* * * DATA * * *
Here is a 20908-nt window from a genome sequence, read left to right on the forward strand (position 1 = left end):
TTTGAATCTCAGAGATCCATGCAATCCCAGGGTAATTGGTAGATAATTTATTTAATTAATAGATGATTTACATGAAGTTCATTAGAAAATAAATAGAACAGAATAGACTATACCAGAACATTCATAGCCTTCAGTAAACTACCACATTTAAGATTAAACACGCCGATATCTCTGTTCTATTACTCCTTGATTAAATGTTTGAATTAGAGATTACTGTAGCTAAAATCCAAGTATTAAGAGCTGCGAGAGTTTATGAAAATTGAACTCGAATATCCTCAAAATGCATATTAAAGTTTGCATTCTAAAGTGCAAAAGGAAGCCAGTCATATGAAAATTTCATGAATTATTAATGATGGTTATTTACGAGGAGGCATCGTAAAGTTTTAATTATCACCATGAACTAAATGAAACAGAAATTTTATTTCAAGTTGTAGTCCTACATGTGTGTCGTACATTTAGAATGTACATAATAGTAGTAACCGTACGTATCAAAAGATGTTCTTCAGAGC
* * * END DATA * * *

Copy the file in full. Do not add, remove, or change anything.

Here is a 20908-nt window from a genome sequence, read left to right on the forward strand (position 1 = left end):
TTTGAATCTCAGAGATCCATGCAATCCCAGGGTAATTGGTAGATAATTTATTTAATTAATAGATGATTTACATGAAGTTCATTAGAAAATAAATAGAACAGAATAGACTATACCAGAACATTCATAGCCTTCAGTAAACTACCACATTTAAGATTAAACACGCCGATATCTCTGTTCTATTACTCCTTGATTAAATGTTTGAATTAGAGATTACTGTAGCTAAAATCCAAGTATTAAGAGCTGCGAGAGTTTATGAAAATTGAACTCGAATATCCTCAAAATGCATATTAAAGTTTGCATTCTAAAGTGCAAAAGGAAGCCAGTCATATGAAAATTTCATGAATTATTAATGATGGTTATTTACGAGGAGGCATCGTAAAGTTTTAATTATCACCATGAACTAAATGAAACAGAAATTTTATTTCAAGTTGTAGTCCTACATGTGTGTCGTACATTTAGAATGTACATAATAGTAGTAACCGTACGTATCAAAAGATGTTCTTCAGAGC